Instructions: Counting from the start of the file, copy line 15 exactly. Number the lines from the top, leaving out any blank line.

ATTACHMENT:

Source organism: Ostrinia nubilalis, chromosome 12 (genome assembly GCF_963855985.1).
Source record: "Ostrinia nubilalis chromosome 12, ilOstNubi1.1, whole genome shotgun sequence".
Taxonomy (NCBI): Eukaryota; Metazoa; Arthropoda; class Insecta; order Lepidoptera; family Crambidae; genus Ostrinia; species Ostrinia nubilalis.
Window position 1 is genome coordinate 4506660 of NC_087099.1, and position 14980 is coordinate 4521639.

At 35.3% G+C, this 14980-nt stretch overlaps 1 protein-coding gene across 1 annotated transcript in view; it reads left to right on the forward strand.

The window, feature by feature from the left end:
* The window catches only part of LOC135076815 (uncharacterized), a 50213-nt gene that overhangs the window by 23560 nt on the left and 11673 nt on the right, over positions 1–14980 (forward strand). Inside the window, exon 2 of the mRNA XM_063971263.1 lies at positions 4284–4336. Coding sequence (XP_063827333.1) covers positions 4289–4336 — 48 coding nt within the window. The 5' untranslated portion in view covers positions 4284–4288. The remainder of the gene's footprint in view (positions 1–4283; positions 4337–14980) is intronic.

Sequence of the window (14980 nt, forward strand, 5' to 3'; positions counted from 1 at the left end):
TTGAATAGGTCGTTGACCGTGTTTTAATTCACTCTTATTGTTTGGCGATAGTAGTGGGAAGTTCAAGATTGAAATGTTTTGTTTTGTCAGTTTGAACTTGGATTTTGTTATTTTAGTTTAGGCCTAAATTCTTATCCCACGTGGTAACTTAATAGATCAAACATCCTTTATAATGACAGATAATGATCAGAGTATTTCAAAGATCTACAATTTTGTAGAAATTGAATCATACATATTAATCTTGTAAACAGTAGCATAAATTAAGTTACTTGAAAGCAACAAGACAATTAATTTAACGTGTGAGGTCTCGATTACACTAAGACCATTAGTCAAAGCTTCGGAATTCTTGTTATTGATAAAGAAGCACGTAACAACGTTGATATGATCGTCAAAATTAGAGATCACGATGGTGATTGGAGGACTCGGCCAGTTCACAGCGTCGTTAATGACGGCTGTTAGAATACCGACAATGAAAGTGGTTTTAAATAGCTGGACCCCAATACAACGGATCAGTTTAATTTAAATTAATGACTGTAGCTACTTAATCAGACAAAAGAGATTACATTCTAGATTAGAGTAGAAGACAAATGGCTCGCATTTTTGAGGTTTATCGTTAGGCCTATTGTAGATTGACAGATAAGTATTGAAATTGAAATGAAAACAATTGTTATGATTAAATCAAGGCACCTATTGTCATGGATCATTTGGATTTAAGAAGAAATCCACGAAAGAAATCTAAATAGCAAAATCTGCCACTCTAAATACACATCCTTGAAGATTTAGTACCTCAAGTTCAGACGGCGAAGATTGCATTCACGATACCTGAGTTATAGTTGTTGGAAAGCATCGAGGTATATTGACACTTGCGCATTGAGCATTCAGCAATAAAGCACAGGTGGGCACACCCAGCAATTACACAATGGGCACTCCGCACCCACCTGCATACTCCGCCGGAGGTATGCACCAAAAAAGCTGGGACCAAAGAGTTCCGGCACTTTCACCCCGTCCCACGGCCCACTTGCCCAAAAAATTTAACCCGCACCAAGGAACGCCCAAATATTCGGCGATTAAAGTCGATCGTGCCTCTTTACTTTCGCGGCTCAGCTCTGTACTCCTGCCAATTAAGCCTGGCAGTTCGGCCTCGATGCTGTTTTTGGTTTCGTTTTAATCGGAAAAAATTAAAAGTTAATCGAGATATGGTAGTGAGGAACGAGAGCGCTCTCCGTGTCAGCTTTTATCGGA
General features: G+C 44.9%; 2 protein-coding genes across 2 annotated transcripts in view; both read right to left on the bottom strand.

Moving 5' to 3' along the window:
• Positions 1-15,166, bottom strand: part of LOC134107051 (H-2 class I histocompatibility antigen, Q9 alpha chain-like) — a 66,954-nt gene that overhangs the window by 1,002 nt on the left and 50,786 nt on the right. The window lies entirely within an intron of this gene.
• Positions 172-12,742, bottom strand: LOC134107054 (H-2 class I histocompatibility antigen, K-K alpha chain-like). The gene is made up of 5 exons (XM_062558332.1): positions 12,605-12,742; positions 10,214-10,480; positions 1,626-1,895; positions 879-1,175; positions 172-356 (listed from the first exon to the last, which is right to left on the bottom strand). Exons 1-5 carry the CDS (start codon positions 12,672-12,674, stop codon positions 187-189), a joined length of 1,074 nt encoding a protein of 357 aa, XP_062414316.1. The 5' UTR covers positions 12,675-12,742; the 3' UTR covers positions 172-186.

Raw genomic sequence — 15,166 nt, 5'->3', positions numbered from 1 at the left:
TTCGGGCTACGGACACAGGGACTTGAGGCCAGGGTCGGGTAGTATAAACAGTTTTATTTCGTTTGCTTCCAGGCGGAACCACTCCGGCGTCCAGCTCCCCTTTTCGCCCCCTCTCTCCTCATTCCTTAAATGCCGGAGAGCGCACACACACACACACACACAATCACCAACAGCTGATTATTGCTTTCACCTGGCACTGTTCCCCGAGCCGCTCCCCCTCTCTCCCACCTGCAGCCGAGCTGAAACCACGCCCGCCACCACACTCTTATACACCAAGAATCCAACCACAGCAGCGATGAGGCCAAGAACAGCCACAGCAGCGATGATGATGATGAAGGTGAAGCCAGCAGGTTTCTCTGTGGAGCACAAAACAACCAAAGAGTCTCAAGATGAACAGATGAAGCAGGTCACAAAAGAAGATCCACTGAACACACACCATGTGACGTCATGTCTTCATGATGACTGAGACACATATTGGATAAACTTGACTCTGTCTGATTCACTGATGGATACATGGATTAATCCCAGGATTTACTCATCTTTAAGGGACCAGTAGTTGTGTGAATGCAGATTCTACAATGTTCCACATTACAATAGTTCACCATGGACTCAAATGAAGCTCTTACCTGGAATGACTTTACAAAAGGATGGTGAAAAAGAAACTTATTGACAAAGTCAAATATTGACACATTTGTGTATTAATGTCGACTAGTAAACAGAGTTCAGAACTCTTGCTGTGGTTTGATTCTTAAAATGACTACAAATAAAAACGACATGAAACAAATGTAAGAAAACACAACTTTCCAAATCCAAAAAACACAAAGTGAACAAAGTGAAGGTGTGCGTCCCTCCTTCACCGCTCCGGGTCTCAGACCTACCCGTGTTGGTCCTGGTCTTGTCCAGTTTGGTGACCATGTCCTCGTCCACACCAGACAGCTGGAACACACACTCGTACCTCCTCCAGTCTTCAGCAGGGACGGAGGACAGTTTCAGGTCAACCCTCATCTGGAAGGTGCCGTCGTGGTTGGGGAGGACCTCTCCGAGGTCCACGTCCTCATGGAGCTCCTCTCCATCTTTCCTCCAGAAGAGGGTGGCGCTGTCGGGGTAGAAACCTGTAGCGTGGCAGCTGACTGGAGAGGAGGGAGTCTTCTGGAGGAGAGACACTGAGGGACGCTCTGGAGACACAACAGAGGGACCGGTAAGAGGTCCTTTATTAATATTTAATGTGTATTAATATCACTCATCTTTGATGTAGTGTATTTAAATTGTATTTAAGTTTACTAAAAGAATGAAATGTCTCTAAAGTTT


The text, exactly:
TTCGGGCTACGGACACAGGGACTTGAGGCCAGGGTCGGGTAGTATAAACAGTTTTATTTCGTTTGCTTCCAGGCGGAACCACTCCGGCGTCCAGCTCCCCTTTTCGCCCCCTCTCTCCTCATTCCTTAAATGCCGGAGAGCGCACACACACACACACACACAATCACCAACAGCTGATTATTGCTTTCACCTGGCACTGTTCCCCGAGCCGCTCCCCCTCTCTCCCACCTGCAGCCGAGCTGAAACCACGCCCGCCACCACACTCTTATACACCAAGAATCCAACCACAGCAGCGATGAGGCCAAGAACAGCCACAGCAGCGATGATGATGATGAAGGTGAAGCCAGCAGGTTTCTCTGTGGAGCACAAAACAACCAAAGAGTCTCAAGATGAACAGATGAAGCAGGTCACAAAAGAAGATCCACTGAACACACACCATGTGACGTCATGTCTTCATGATGACTGAGACACATATTGGATAAACTTGACTCTGTCTGATTCACTGATGGATACATGGATTAATCCCAGGATTTACTCATCTTTAAGGGACCAGTAGTTGTGTGAATGCAGATTCTACAATGTTCCACATTACAATAGTTCACCATGGACTCAAATGAAGCTCTTACCTGGAATGACTTTACAAAAGGATGGTGAAAAAGAAACTTATTGACAAAGTCAAATATTGACACATTTGTGTATTAATGTCGACTAGTAAACAGAGTTCAGAACTCTTGCTGTGGTTTGATTCTTAAAATGACTACAAATAAAAACGACATGAAACAAATGTAAGAAAACACAACTTTCCAAATCCAAAAAACACAAAGTGAACAAAGTGAAGGTGTGCGTCCCTCCTTCACCGCTCCGGGTCTCAGACCTACCCGTGTTGGTCCTGGTCTTGTCCAGTTTGGTGACCATGTCCTCGTCCACACCAGACAGCTGGAACACACACTCGTACCTCCTCCAGTCTTCAGCAGGGACGGAGGACAGTTTCAGGTCAACCCTCATCTGGAAGGTGCCGTCGTGGTTGGGGAGGACCTCTCCGAGGTCCACGTCCTCATGGAGCTCCTCTCCATCTTTCCTCCAGAAGAGGGTGGCGCTGTCGGGGTAGAAACCTGTAGCGTGGCAGCTGACTGGAGAGGAGGGAGTCTTCTGGAGGAGAGACACTGAGGGACGCTCTGGAGACACAACAGAGGGACCGGTAAGAGGTCCTTTATTAATATTTAATGTGTATTAATATCACTCATCTTTGATGTAGTGTATTTAAATTGTATTTAAGTTTACTAAAAGAATGAAATGTCTCTAAAGTTT